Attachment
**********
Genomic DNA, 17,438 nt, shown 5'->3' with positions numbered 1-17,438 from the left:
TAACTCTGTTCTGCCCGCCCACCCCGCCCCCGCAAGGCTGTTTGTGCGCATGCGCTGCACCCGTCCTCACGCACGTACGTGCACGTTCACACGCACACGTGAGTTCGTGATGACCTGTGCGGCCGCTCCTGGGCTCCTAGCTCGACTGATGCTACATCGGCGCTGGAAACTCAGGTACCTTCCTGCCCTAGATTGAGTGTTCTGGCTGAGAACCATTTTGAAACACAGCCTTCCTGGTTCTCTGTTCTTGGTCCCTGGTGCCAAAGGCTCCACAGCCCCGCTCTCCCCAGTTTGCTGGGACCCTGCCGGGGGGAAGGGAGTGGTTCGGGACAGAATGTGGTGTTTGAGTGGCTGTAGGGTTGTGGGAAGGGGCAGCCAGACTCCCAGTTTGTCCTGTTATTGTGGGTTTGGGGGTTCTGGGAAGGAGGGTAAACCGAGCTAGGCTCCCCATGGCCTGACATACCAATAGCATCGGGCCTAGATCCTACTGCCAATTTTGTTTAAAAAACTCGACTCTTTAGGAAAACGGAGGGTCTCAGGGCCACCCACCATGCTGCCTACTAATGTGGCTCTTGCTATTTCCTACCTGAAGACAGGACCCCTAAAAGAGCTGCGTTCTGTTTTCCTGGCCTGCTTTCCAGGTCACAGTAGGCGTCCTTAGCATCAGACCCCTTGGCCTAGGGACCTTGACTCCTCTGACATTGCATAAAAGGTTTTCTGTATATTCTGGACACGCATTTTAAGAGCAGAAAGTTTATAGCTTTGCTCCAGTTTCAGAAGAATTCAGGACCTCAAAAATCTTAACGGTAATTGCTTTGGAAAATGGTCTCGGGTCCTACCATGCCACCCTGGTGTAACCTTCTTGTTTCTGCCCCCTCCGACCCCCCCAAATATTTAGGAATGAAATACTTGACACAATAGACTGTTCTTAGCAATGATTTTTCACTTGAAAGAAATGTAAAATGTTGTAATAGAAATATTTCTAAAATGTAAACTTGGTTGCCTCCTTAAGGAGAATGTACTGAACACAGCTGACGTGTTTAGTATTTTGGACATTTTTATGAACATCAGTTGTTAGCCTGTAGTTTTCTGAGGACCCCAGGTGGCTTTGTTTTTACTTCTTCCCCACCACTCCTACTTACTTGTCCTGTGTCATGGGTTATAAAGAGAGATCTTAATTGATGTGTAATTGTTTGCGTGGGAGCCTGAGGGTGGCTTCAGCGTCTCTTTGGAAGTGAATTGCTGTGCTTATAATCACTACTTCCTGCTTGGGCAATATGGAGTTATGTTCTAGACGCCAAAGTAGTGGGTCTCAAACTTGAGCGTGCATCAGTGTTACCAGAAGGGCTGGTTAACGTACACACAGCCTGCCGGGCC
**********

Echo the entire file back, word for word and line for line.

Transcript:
Genomic DNA, 17,438 nt, shown 5'->3' with positions numbered 1-17,438 from the left:
TAACTCTGTTCTGCCCGCCCACCCCGCCCCCGCAAGGCTGTTTGTGCGCATGCGCTGCACCCGTCCTCACGCACGTACGTGCACGTTCACACGCACACGTGAGTTCGTGATGACCTGTGCGGCCGCTCCTGGGCTCCTAGCTCGACTGATGCTACATCGGCGCTGGAAACTCAGGTACCTTCCTGCCCTAGATTGAGTGTTCTGGCTGAGAACCATTTTGAAACACAGCCTTCCTGGTTCTCTGTTCTTGGTCCCTGGTGCCAAAGGCTCCACAGCCCCGCTCTCCCCAGTTTGCTGGGACCCTGCCGGGGGGAAGGGAGTGGTTCGGGACAGAATGTGGTGTTTGAGTGGCTGTAGGGTTGTGGGAAGGGGCAGCCAGACTCCCAGTTTGTCCTGTTATTGTGGGTTTGGGGGTTCTGGGAAGGAGGGTAAACCGAGCTAGGCTCCCCATGGCCTGACATACCAATAGCATCGGGCCTAGATCCTACTGCCAATTTTGTTTAAAAAACTCGACTCTTTAGGAAAACGGAGGGTCTCAGGGCCACCCACCATGCTGCCTACTAATGTGGCTCTTGCTATTTCCTACCTGAAGACAGGACCCCTAAAAGAGCTGCGTTCTGTTTTCCTGGCCTGCTTTCCAGGTCACAGTAGGCGTCCTTAGCATCAGACCCCTTGGCCTAGGGACCTTGACTCCTCTGACATTGCATAAAAGGTTTTCTGTATATTCTGGACACGCATTTTAAGAGCAGAAAGTTTATAGCTTTGCTCCAGTTTCAGAAGAATTCAGGACCTCAAAAATCTTAACGGTAATTGCTTTGGAAAATGGTCTCGGGTCCTACCATGCCACCCTGGTGTAACCTTCTTGTTTCTGCCCCCTCCGACCCCCCCAAATATTTAGGAATGAAATACTTGACACAATAGACTGTTCTTAGCAATGATTTTTCACTTGAAAGAAATGTAAAATGTTGTAATAGAAATATTTCTAAAATGTAAACTTGGTTGCCTCCTTAAGGAGAATGTACTGAACACAGCTGACGTGTTTAGTATTTTGGACATTTTTATGAACATCAGTTGTTAGCCTGTAGTTTTCTGAGGACCCCAGGTGGCTTTGTTTTTACTTCTTCCCCACCACTCCTACTTACTTGTCCTGTGTCATGGGTTATAAAGAGAGATCTTAATTGATGTGTAATTGTTTGCGTGGGAGCCTGAGGGTGGCTTCAGCGTCTCTTTGGAAGTGAATTGCTGTGCTTATAATCACTACTTCCTGCTTGGGCAATATGGAGTTATGTTCTAGACGCCAAAGTAGTGGGTCTCAAACTTGAGCGTGCATCAGTGTTACCAGAAGGGCTGGTTAACGTACACACAGCCTGCCGGGCC